@mattdm: The Fedora LTS version is a good idea regarding the kernel (long-term), when a user of a Fedora flavour can choice a kernel with long-term-support. For older hardware it is often sufficient enough to run with a older long-term-support kernel. On the other hand a LTS version will bind manpower to maintain a LTS version. All other amazing things like actual software etc. should remain. A rolling release I would only offer, if a high-quality testing team is available, otherwise it would be a disaster for many user when they get a broken system and they have no help from Linux-professionals. Today I would wish to have an automatic system-upgrade every release-point with a self-maintaining OS supported by Artificial Intelligence in the background to avoid obsolete packages and digital “waste” caused by updates and other user/system activities. This options should be standard on all Fedora systems to guarantee a smooth running and well performing system. The software install options should prevent that a user can do system-destroying actions. That is my vision of things that are usefully and realisable and do not destroy the spirit of Fedora being a cutting-edge and always modern OS. For Microsoft Windows there are also plans to build a self-repairing and maintaining system. I am sure, that this will broaden the user-base of Fedora. I hope my ideas will have practial effects for Fedora.


#22

@mattdm: The Fedora LTS version is a good idea regarding the kernel
(long-term), when a user of a Fedora flavour can choice a kernel with
long-term-support. For older hardware it is often sufficient enough to run
with a older long-term-support kernel. On the other hand a LTS version will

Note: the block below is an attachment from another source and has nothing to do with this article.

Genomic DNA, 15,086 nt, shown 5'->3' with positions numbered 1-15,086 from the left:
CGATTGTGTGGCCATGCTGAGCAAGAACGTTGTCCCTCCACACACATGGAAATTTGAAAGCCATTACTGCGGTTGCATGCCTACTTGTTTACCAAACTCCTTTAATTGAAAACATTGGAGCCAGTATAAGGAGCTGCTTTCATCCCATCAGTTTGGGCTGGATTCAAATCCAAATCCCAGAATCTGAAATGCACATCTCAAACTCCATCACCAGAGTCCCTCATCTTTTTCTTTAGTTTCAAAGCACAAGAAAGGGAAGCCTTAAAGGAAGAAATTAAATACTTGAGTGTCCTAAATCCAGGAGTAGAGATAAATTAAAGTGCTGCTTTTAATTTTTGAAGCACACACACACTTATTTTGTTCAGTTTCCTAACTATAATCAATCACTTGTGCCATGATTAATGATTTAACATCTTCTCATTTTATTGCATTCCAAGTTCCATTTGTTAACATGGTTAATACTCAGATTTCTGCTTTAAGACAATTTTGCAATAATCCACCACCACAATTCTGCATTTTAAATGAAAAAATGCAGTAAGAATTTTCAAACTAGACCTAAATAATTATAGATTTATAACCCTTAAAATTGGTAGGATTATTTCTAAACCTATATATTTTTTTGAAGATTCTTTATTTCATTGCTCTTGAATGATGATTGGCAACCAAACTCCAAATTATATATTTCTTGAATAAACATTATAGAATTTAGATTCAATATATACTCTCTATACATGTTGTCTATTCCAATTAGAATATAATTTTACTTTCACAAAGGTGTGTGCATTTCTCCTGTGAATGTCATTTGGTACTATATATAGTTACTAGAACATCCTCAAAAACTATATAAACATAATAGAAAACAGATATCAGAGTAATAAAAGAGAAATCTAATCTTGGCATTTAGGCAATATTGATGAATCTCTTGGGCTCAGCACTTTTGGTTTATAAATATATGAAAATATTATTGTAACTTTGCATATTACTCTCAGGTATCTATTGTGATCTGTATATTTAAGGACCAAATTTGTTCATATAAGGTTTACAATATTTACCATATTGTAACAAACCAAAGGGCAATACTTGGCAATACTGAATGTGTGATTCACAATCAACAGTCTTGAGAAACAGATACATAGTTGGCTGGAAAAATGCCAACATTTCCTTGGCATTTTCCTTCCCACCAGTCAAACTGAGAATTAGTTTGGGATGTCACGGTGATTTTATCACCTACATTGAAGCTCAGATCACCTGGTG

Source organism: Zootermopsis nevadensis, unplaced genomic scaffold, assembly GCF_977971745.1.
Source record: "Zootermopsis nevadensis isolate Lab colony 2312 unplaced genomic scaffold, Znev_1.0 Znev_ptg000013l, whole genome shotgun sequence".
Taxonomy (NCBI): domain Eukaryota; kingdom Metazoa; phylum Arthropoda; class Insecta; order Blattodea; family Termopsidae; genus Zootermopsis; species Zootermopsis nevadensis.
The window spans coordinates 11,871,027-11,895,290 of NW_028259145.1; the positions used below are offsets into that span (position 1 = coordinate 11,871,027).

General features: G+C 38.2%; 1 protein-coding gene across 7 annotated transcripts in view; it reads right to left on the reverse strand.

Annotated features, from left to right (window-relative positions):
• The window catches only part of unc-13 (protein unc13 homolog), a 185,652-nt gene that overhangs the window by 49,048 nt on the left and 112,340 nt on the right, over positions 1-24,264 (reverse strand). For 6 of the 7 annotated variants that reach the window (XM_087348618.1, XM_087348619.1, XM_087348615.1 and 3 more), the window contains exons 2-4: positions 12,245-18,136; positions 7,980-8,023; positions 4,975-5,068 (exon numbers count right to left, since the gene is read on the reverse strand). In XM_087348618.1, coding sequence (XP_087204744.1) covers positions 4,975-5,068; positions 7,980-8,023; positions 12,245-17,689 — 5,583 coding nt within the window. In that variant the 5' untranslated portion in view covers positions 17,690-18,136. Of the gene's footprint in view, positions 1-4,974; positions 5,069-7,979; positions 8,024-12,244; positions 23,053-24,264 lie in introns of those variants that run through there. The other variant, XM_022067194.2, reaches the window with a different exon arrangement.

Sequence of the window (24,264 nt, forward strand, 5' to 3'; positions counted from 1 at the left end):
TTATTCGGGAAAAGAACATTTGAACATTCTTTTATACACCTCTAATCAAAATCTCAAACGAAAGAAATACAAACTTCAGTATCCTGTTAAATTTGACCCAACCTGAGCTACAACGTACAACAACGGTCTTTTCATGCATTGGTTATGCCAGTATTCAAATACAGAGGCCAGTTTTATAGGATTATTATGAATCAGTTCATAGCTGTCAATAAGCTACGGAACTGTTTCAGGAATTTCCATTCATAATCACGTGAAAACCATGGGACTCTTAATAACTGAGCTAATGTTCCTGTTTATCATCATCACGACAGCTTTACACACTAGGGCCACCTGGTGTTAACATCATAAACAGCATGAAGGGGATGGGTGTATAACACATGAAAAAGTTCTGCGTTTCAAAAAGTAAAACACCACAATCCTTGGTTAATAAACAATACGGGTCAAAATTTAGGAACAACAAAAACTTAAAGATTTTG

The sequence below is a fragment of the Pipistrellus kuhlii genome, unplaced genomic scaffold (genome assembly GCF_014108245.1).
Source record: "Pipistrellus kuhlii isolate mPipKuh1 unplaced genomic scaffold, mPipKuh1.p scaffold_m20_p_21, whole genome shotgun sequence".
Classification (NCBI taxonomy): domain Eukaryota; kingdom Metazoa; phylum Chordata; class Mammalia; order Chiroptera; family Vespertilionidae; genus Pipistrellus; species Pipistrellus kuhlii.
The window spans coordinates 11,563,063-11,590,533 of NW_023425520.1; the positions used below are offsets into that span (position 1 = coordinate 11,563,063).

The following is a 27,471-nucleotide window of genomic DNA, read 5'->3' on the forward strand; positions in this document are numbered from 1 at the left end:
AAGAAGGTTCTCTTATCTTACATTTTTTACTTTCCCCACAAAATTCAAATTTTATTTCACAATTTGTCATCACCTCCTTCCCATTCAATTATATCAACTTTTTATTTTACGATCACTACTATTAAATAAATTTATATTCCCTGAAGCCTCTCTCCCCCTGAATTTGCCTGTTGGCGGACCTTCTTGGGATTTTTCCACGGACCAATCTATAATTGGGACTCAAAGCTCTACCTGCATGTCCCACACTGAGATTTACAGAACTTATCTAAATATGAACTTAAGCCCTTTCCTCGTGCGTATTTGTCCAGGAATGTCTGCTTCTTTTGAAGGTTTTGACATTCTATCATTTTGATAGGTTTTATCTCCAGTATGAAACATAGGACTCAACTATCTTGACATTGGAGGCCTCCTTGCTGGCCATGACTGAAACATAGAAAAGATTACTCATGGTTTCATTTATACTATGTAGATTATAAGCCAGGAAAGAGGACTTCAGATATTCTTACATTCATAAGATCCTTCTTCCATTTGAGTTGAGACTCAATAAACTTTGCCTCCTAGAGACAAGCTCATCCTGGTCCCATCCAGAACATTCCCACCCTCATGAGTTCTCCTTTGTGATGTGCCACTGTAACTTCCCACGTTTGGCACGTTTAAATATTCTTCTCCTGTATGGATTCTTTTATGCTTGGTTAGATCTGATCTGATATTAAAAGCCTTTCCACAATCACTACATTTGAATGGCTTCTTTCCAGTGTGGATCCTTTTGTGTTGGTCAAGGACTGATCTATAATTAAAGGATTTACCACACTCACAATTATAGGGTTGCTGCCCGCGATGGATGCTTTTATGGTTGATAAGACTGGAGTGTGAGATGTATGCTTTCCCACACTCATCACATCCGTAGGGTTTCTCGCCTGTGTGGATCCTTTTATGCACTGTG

bind manpower to maintain a LTS version. All other amazing things like
actual software etc. should remain. A rolling release I would only offer,
if a high-quality testing team is available, otherwise it would be a
disaster for many user when they get a broken system and they have no help
from Linux-professionals. Today I would wish to have an automatic
system-upgrade every release-point with a self-maintaining OS supported by
Artificial Intelligence in the background to avoid obsolete packages and
digital “waste” caused by updates and other user/system activities. This
options should be standard on all Fedora systems to guarantee a smooth
running and well performing system. The software install options should
prevent that a user can do system-destroying actions. That is my vision of
things that are usefully and realisable and do not destroy the spirit of
Fedora being a cutting-edge and always modern OS. For Microsoft Windows
there are also plans to build a self-repairing and maintaining system. I
am sure, that this will broaden the user-base of Fedora. I hope my ideas
will have practial effects for Fedora.


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What problems would the use of an old kernel solve? I have systems from 2004
that run Fedora 29 today. The only systems I use a different kernel on are my
own X200 tablet and T400 laptop, but even then it’s only because I put my
kernel in cbfs on those.

Why have all of the wasted effort for a LTS kernel?

The software install options should prevent that a user can do system-
destroying actions.

Of course, and dnf does that already. You’d have to be trying to break your
system, if you’re using only the package manager.


#23

I believe the usual idea is that kernel upgrades can break things, which is relatively rare but pretty bad when it does happen, and in certain uses/workflows you can’t really afford that risk.


#24

If that were true, then those updates should be tested before mass applied.
Even if we did have a LTS kernel, there’s no way we could test literally all
hardware which would be affected by a given change.


#25

Well, yeah, but the chances of something breaking due to a ton of changes in drivers, filesystems, and system internals are a lot higher than three backported security buffer overflow fixed.